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Johannes Moser: my Felix Mendelssohn top five

Cellist Johannes Moser presents his favourite Mendelssohn recordings in an exclusive IDAGIO playlist – music that has accompanied him from his childhood still thrills and inspires him today. Read more…

String Quartet No. 6 in F minor, op 80

When we think of Mendelssohn, we think of writing that’s full of such positivity and genius that it can sometimes feel hard to get a connection to Mendelssohn himself – to the person and his own demons. But this String Quartet is a piece that really connects us with Mendelssohn the human being. He wrote it shortly after the death of his sister (she died very young and then he himself died a few months later) and we hear that huge emotional impact. So much of Mendelssohn’s music is shining and brilliant and, well, “nice”, but when you hear accounts of Mendelssohn’s personality, you realise he also had his dark side and he was also pretty aggressive at times. And already in those first tremolos in the very beginning of the first movement you hear what he was going through. I was first going to go with the Ebéne Quartet’s reading, which is even more punchy and striking, but I like the Emerson's recording because they come at this remarkable work from a more “classical” point of view.

Symphony No. 4 in A, op 90 "Italian"

I remember being on tour with an orchestra where we did the same programme several times. I was playing a concerto in the first half, and they did the “Italian” in the second half. I remember staying to hear every performance. I love the beginning, almost like race horses running out of the gates, and the piece captures that Italian spirit so well. It’s one of those pieces that keeps you on the edge of your seat; you’re so engaged all the time. I feel what he started with ‘A Midsummer Night’s Dream’ has its logical consequence with the “Italian” Symphony: that lightness and that exuberant positivity. I really love Claudio Abbado’s recording with the London Symphony Orchestra, which is one that really accompanied me for a long time.

A Midsummer Night’s Dream, Incidental Music, op 61

It’s fascinating to think that Mendelssohn started with the overture as a very young man and then finished the incidental music several years later, and by that time the play had been accompanying him for such a long time. Its theme, with all this craziness and all the flurries, is actually perfectly suited to Mendelssohn’s writing. Both my parents performed this music – my father as an orchestral musician with the Bayerische Rundfunk and my mother as a singer – so whenever I hear these pieces it brings me back to my childhood. It strikes an inner chord, like a music version of Proust’s Madeleine. I love this recording, it has such clarity and flow, and I’m just in awe of how an ensemble of the size of the LSO can do this with such lightness.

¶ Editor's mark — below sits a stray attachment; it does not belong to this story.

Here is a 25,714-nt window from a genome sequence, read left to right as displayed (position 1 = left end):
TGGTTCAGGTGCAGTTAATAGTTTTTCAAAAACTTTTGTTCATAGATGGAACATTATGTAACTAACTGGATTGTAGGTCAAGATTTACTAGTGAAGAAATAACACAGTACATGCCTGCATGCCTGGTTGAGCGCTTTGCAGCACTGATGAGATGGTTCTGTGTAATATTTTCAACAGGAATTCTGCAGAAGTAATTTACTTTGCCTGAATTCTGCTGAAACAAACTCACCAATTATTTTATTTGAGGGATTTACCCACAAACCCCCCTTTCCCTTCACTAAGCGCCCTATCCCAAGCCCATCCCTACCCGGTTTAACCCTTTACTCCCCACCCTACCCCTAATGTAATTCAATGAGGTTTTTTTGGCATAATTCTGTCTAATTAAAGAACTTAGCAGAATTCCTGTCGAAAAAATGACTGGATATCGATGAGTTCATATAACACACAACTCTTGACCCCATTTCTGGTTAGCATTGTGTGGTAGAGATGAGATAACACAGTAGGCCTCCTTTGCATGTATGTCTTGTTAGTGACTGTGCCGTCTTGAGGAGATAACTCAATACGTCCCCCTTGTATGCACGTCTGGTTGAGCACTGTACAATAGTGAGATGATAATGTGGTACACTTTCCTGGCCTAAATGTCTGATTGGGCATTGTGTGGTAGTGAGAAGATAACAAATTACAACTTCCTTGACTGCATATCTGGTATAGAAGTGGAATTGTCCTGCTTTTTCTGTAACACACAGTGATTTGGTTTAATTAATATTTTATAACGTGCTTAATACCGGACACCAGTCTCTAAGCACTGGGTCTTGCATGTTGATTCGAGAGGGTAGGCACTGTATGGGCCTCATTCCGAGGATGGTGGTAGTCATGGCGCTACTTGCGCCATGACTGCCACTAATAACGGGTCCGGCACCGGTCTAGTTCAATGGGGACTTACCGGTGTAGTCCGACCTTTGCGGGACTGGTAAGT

Cello Sonata No. 2 in D, op 58

I won the Mendelssohn Competition in Germany playing the Second Sonata, and I would say that this recording by Steven Isserlis and Melvyn Tan started out as my point of reference from which I started taking my own ideas and my own route to the piece. This was the first time, too, that I heard these sonatas being played with a fortepiano; suddenly all those repeated chords in the piano didn’t sound like machine gun fire; suddenly there was that same champagne-like lightness that you get from pieces like ‘A Midsummer Night’s Dream’ and the “Italian” Symphony. It was a real eye-opener for me, and I’m actually now on the brink of going into the studio to record the complete Mendelssohn myself – also with fortepiano,.

Songs without Words, op 19b no 1

The title of Mendelssohn’s ‘Songs Without Words’ is almost misleading. Yes, of course there are no literal words in these songs, but listening to this music I always hear the poetry of Heine, Goethe or Schiller just lurking around the corner. For me, there’s a musical grammar to this music that is simply unthinkable without having that German poetry in the back of your mind. I particularly love Murray Perahia’s playing here. The way he balances the main voice against his own accompaniment is amazing: he lets the lines rise and fall just as a singer would do.

“Meeresstille und Glückliche Fahrt” (Calm Sea and Prosperous Voyage), Overture, op 27

For my bonus choice: “Meeresstille und Glückliche Fahrt”, although I don’t really have much more to say about this other than that I just love the piece! On Abbado’s recording, though, the beginning is especially serene and still, and it perfectly captures the images that come to mind with the title: evoking the endless ocean in the way we lose the sense of time and the way the bar lines melt away.

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